According to CBS News, a note from the Journal of Pediatrics suggest that children without life-threatening diseases that require a gluten-free diet stick to the regular recommended diet of fruits, vegetables, proteins, and yes, grains. This is due to the misconception that gluten-free diets are healthier for you, when really there aren't many known benefits to a gluten-free lifestyle.
"I think there's a side to the story of the gluten-free diet that's not often in information that's readily accessible to families and pediatricians," saidDr. Norelle R. Reilly,a pediatric gastroenterologist for the New York-Presbyterian Hospital and Columbia University Medical Center.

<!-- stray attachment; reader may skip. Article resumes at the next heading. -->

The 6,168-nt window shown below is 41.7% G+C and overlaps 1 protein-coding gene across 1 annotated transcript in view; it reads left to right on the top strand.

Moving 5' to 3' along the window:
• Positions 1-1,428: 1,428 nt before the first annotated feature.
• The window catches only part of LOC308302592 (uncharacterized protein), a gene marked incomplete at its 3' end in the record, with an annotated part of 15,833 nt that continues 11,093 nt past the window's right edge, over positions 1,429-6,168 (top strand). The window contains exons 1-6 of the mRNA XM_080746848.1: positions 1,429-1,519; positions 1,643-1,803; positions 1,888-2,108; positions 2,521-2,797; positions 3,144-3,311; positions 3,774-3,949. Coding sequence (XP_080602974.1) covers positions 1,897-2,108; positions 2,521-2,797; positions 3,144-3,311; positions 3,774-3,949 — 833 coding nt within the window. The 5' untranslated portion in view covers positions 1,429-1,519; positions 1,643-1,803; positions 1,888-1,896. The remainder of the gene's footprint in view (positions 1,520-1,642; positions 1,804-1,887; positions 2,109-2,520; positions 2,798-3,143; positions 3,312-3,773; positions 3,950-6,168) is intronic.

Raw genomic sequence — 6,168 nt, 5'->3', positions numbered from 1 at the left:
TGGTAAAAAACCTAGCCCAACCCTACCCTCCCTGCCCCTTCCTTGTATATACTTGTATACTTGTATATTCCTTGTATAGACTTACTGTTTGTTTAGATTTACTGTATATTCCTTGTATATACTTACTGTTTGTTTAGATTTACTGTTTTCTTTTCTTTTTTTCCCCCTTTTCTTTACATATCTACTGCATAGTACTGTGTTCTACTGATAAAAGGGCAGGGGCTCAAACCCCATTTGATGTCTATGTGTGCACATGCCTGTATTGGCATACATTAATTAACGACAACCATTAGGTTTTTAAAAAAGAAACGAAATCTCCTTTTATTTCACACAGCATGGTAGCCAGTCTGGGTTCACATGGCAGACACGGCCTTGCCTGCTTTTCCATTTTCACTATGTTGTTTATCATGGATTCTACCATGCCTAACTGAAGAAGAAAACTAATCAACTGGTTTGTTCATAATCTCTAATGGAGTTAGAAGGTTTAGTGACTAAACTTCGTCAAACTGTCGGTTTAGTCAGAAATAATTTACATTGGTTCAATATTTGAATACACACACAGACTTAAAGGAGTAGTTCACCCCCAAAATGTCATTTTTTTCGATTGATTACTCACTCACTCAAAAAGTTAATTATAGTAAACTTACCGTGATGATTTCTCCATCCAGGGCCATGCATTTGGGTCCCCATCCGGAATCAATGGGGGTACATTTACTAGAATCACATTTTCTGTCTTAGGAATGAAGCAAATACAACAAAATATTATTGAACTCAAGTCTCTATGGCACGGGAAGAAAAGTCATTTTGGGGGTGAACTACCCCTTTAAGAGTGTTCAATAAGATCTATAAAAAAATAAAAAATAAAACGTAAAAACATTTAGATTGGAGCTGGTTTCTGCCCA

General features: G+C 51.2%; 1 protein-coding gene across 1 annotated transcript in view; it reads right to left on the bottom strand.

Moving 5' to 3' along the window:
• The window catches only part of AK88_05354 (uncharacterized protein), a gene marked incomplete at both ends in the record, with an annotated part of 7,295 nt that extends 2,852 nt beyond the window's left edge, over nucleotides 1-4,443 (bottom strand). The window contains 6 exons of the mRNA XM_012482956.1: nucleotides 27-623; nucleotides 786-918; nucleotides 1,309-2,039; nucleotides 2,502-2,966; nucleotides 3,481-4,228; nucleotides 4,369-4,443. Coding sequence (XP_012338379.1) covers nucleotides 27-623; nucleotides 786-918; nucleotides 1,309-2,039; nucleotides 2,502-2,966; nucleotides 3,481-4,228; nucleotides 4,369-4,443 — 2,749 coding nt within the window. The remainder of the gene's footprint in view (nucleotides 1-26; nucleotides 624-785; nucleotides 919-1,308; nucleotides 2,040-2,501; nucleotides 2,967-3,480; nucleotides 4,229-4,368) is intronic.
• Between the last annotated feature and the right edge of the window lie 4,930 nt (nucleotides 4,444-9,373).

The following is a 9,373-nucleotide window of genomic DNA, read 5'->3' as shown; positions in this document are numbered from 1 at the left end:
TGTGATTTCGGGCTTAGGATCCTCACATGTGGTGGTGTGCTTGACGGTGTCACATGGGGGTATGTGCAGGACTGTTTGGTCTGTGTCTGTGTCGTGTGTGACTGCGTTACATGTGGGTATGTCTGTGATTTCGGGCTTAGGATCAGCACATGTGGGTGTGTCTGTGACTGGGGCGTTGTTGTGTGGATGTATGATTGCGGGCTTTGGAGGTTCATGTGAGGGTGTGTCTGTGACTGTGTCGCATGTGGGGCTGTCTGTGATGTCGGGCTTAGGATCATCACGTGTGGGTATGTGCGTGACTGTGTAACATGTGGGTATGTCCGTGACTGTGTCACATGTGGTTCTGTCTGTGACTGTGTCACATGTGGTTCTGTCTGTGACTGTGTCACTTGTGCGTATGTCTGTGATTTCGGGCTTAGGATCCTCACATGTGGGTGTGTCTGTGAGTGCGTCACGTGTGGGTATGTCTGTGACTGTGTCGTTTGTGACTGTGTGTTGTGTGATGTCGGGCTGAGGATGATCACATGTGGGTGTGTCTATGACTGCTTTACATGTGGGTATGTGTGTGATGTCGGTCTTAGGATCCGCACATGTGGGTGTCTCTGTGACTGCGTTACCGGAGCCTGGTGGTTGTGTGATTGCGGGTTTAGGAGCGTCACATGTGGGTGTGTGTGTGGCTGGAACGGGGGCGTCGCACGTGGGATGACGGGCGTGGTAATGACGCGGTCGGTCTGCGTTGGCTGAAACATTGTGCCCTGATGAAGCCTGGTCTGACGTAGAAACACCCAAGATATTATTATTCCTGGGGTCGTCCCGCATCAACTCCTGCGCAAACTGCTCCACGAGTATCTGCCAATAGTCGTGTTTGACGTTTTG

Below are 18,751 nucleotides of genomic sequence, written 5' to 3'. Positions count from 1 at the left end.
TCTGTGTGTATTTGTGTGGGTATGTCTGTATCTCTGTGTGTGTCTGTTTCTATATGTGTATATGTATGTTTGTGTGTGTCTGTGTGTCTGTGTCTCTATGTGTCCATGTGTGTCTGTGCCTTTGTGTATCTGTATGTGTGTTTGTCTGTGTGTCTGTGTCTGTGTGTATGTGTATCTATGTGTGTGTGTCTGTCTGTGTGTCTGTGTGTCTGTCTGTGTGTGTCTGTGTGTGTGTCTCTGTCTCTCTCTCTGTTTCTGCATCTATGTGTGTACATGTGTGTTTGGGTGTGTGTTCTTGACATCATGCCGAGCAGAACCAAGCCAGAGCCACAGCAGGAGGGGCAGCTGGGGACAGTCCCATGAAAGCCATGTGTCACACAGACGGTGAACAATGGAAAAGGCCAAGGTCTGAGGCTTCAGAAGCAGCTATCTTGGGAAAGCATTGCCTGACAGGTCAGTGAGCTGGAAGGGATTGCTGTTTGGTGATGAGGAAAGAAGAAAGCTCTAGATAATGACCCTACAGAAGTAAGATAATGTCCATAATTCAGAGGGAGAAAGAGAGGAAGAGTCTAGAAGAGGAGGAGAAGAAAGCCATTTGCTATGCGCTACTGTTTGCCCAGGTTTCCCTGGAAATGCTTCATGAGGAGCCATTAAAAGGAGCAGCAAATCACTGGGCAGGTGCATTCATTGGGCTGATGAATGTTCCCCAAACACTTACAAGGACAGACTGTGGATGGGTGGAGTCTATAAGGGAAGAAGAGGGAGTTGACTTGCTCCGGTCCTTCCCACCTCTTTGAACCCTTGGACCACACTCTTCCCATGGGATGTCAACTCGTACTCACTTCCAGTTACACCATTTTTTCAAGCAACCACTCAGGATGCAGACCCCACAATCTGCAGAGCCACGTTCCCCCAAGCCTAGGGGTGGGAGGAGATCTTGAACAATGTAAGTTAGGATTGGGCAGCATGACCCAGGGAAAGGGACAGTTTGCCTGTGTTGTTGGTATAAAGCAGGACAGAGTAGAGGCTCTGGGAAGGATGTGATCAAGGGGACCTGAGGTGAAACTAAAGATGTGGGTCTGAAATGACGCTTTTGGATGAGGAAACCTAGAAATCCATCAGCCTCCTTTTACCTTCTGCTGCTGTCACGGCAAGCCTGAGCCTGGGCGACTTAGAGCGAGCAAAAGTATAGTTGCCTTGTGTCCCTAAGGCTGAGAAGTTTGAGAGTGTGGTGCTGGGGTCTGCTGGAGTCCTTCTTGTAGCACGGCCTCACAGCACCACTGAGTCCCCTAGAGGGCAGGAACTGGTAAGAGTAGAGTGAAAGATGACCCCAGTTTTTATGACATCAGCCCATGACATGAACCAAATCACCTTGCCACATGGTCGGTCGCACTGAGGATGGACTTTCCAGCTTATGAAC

Jennifer Willoughby, a pediatric dietician at Cleveland Clinic Children's Hospital, shared similar sentiments, especially when it came to youngsters taking on a gluten-free diet without necessarily needing to.
"When we're looking at removing basically an entire food group from the diet, if there aren't enough appropriate substitutions in there, we run the risk of poor growth, malnutrition and missing out on a lot of their necessary vitamins and minerals," said Willoughby. "They lose out on a lot of B vitamins, a lot of iron, and fiber if the diet is not followed in a proper way."
Both Reilly and Willoughby suggest consulting a family physician before young children are put on a gluten-free diet if celiac disease is not a factor.